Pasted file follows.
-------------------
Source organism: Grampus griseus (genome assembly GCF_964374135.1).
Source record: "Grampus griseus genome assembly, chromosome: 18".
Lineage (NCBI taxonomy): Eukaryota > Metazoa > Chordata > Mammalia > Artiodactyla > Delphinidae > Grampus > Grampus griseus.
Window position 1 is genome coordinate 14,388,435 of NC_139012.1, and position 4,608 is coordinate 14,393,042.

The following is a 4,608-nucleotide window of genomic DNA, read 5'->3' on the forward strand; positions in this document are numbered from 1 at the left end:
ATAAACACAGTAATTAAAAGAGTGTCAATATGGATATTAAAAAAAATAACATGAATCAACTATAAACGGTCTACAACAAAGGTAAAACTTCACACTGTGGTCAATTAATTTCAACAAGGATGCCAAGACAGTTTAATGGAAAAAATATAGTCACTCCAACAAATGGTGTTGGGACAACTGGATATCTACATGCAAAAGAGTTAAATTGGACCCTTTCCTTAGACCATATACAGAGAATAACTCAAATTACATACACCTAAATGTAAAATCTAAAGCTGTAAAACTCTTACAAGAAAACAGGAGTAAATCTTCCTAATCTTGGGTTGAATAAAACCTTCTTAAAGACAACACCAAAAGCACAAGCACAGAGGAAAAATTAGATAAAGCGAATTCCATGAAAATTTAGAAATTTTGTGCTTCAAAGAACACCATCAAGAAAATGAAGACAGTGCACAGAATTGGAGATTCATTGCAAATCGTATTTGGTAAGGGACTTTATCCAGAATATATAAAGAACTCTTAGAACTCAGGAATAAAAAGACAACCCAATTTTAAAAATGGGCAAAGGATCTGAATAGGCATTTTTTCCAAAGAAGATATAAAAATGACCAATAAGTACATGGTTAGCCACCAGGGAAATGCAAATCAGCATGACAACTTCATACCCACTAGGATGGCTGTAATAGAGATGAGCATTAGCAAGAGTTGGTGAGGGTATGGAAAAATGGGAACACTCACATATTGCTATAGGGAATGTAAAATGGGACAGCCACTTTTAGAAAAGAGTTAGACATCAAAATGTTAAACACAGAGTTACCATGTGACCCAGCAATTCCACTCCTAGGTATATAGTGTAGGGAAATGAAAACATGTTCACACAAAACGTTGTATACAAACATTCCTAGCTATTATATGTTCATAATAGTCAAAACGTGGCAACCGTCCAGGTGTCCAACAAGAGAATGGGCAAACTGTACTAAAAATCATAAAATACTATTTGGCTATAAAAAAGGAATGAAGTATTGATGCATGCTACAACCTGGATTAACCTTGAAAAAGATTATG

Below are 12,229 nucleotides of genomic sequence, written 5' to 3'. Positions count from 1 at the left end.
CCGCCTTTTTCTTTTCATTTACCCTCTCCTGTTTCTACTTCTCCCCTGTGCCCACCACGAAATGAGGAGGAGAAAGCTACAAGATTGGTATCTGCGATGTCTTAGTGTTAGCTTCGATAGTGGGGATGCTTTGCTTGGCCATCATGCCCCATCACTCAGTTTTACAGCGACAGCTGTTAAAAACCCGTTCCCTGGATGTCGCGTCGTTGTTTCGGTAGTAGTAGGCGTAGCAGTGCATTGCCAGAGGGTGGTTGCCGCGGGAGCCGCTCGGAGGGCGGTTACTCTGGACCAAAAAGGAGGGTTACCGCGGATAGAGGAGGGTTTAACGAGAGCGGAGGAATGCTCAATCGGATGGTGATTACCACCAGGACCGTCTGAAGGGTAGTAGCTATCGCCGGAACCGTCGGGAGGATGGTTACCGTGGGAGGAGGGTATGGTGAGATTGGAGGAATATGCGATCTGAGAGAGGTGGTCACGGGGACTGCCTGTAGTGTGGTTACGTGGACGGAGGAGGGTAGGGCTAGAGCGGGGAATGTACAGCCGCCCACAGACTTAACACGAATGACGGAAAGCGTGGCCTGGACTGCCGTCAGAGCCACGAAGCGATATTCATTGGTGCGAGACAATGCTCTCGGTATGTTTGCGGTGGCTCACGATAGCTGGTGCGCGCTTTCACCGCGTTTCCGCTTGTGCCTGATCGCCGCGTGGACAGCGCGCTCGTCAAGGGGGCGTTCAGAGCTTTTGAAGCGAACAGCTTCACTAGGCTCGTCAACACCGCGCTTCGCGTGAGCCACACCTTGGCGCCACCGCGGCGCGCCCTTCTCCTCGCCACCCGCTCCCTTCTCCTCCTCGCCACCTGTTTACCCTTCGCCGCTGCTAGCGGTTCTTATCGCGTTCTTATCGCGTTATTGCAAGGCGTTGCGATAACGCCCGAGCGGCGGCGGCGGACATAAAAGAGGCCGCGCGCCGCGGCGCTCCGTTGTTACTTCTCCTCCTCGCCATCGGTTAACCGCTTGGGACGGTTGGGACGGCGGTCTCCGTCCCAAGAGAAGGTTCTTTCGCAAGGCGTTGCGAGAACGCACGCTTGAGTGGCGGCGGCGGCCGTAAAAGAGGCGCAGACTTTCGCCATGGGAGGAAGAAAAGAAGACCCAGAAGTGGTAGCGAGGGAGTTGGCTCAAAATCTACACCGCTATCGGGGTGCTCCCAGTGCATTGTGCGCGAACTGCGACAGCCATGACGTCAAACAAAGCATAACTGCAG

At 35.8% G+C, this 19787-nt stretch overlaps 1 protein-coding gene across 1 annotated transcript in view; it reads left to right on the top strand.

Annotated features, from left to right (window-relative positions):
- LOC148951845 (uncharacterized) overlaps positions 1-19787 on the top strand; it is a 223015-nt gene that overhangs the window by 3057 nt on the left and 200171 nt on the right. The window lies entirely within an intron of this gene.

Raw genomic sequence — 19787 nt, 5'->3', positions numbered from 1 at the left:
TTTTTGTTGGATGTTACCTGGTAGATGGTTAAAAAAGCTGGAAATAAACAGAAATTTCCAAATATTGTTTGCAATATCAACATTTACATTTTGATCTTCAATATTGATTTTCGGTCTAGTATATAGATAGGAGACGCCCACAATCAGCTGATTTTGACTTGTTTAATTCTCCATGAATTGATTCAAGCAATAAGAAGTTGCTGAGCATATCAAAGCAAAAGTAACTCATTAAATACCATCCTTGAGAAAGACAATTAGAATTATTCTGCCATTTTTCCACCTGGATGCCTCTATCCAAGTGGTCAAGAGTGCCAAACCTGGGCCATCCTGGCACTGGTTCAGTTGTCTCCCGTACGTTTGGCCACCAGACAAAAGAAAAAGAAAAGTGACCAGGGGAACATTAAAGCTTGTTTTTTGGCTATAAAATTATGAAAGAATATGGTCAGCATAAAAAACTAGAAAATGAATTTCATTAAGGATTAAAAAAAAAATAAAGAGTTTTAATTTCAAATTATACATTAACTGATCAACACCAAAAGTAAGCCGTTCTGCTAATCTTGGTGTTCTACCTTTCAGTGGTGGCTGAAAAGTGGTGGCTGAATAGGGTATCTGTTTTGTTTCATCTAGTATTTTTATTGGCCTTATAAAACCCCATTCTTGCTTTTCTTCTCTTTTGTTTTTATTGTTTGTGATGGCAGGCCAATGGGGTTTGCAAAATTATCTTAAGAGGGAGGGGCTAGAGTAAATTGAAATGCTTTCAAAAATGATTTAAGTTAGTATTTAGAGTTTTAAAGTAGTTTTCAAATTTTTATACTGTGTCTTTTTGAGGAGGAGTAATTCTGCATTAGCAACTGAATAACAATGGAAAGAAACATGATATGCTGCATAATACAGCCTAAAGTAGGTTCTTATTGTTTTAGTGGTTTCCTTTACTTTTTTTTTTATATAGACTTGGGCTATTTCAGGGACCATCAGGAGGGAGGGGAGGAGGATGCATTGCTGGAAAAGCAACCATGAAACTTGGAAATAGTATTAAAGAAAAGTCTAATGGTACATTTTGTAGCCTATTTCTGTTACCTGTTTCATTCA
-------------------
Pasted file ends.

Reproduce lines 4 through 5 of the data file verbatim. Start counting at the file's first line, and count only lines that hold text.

Window position 1 is genome coordinate 14,388,435 of NC_139012.1, and position 4,608 is coordinate 14,393,042.

The following is a 4,608-nucleotide window of genomic DNA, read 5'->3' on the forward strand; positions in this document are numbered from 1 at the left end: